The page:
Re: Not late.
There is a slice of up called the "ignorasphere" that is between what a balloon can do and the lowest orbit. There are plenty of researchers that are looking to put experiments into that realm.
That's what sounding rockets are for. New Shephard may be able to do it cheaper, which would be good. But it's not inaccessible territory and there are plenty of other people in a position to do it cheaply as well with the burgeoning small-sat launcher market (Rocket Labs, Pegasus, etc, etc).
There is also a metric called Technical Readiness Level (TRL) that gauges the progress of something intended to be sent into space. A lower altitude rocket can be useful for testing some items to raise their TRL before the are fielded or tested further.
Like SpaceX did with Grasshopper. Years ago. They learnt what they needed and moved on. Evidently BO think they can make some cash repurposing it into a fairground ride.
BO may fly people sooner than SpaceX.
To orbit? No. SpaceX will be flying people this year. Even with Elon time, Crew Dragon is happening this year or next. New Glenn's first flight isn't slated until 2021. If it doesn't slip. Which is actually quite likely, because to this point, BO have zero expertise in ground-handling or launch operations at Florida. They've sent NS up and down from Texas, but playing with the big boys putting up orbital-class vehicles with all the attendant paperwork and processes? That's a different ballgame.
SpaceX ran into issues just getting their Transport-Erector reconfigured from F9 to FH - what makes you think BO will have it all smooth sailing getting Complex 36 up and running?
Elon doesn't have any credentials in material science or mechanical engineering and he's lecturing ex-NASA engineers about materials for spacecraft.
He literally has some idea. He taught himself an unofficial Masters in Rocket Science getting F1 off the ground. If he didn't know an answer he went and found someone who did - ask Tim Worstall.
At the end of day, it's two ways of doing things.
SpaceX have developed a minimum viable product and built a profit-making business whilst they refine the vehicle to human-rated standards. It's a software-based move-fast-and-break-things way of doing it, and it's impossible to say it hasn't worked for them.
Blue Origin have chosen to rely almost entirely on Bezos selling a billion dollars a year in Amazon stocks to bankroll the development of his "final" rocket. It's a very old-space way of doing things, but seems to be working for them (though they have some side-income now that Vulcan is planning on using their BE-4 engines).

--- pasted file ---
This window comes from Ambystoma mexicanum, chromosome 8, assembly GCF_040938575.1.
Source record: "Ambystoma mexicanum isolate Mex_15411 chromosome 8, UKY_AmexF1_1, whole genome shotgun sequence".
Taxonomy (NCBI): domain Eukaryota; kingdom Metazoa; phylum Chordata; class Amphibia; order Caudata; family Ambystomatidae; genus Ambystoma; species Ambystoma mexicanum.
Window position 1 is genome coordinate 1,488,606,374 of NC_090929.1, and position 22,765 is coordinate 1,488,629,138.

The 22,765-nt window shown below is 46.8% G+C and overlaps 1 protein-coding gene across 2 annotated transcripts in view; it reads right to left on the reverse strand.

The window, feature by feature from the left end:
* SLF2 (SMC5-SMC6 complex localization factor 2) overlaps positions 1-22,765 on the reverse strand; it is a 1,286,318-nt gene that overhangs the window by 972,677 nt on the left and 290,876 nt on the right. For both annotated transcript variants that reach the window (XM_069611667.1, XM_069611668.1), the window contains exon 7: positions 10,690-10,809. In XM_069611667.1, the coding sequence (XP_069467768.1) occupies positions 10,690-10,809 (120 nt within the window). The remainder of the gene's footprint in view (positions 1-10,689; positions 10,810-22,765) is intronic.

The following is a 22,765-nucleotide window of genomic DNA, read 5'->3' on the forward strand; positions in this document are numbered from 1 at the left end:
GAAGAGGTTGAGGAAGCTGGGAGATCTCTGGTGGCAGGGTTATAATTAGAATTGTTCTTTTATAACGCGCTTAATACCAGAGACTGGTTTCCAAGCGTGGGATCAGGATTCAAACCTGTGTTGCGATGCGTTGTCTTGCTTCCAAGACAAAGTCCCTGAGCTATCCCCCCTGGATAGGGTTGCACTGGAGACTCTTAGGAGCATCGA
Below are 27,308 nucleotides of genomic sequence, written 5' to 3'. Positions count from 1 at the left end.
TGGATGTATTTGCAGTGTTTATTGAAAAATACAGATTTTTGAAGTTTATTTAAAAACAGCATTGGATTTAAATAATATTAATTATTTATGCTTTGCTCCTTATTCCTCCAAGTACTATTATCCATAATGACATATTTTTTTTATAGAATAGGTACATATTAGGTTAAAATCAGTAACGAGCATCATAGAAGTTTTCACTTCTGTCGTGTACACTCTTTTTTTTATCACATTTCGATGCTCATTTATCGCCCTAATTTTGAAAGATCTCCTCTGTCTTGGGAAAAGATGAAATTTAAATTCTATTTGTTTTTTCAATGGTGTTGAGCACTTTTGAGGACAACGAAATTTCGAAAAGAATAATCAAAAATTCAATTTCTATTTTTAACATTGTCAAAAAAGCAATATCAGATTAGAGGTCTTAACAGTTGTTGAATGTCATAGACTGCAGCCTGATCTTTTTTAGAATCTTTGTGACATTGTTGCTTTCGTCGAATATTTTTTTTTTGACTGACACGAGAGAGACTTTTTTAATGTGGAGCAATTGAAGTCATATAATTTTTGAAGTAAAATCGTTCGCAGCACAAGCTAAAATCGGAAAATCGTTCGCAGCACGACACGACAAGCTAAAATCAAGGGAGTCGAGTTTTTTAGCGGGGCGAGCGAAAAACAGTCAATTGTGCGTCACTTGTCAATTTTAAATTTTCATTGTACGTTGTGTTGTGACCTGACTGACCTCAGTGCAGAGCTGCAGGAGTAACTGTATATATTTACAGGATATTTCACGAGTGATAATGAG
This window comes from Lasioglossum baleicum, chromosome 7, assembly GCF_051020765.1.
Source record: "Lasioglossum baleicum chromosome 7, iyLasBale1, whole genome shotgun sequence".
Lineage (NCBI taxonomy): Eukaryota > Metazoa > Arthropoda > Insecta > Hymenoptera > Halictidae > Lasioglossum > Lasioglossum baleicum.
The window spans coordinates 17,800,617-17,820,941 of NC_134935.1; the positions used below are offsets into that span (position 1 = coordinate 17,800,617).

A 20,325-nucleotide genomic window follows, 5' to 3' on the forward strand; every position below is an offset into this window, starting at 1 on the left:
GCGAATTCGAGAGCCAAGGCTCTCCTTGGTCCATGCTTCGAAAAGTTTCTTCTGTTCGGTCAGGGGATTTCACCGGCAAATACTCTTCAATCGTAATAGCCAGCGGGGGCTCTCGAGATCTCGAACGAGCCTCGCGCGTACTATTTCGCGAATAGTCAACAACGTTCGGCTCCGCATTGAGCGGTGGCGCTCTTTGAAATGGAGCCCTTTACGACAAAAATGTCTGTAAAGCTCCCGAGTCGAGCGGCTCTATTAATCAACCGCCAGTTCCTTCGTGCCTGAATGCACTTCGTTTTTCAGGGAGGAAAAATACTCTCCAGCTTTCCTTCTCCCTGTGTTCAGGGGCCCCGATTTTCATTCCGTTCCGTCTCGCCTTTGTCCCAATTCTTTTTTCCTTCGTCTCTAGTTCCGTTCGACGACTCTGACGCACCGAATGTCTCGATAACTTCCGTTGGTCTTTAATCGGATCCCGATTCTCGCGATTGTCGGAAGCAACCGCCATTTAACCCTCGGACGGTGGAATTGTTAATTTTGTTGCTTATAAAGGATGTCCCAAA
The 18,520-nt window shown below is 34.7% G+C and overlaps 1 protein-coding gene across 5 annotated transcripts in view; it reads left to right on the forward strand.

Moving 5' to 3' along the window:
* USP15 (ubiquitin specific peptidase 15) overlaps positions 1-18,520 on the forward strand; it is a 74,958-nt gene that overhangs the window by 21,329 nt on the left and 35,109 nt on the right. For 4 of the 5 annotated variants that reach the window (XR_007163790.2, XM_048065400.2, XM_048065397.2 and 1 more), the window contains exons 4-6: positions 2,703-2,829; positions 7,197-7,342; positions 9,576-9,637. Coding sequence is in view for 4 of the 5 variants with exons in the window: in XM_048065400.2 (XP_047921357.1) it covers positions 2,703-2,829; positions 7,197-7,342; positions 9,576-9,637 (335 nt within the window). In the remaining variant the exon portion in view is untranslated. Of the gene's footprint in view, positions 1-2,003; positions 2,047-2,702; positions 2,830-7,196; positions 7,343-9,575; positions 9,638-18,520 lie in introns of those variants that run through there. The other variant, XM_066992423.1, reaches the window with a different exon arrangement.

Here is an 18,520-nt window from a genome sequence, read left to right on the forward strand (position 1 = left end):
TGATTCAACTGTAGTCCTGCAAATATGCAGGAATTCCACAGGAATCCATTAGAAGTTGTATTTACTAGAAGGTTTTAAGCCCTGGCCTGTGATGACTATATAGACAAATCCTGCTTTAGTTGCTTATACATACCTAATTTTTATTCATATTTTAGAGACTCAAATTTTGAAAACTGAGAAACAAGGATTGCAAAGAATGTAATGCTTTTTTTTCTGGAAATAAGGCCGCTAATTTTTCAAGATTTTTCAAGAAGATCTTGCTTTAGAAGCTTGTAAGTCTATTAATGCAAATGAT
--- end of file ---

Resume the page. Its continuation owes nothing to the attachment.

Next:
NASA isn't happy with their "put the astronauts on-board and they pump the fuel" approach since their last explosion happened while fueling.
1. That has been well-fettled. They're happy with the current process. It's also been well established that this is a moronic way of thinking for capsule-based vehicles. Maybe it made sense for the Shuttle where you couldn't eject/abort quickly - you had to unstrap, climb out and get into a zip-wire basket - it made sense to get it fuelled, stabilised and then load the crew. For a vehicle carrying a simple crew capsule with a launch-abort mechanism, why would you want humans walking around the vicinity of a loaded, fuelled rocket? Either way carries risks to the flight-crew, but Load-and-Go eliminates all risk to the ground-crew.
2. It wasn't an explosion, it was a fast fire. That makes a difference, because a Crew Dragon would have had time to escape (in the style of the recent Soyuz abort).
3. For AMOS-6 they were trying out a new loading procedure. Whilst we can call into question the wisdom/stupidity of doing that with a customer payload on top, the fact is that they're not going to go off-piste on crewed launches and will be sticking to the manual.
4. Falcon 9 is now 66/68 fully successful launches. That's a 97.1% success rate - which means they've overtaken Ariane 5 (widely considered to be extremely reliable) on 97/102 (95.1%). If we narrow that to the current version - F9 Block 5 vs. Ariane 5 ECA then it's 11/11 (100%) vs 67/69 (97%).
A smaller sample, but given that the first B5 flight was less than a year ago, a huge achievement nonetheless.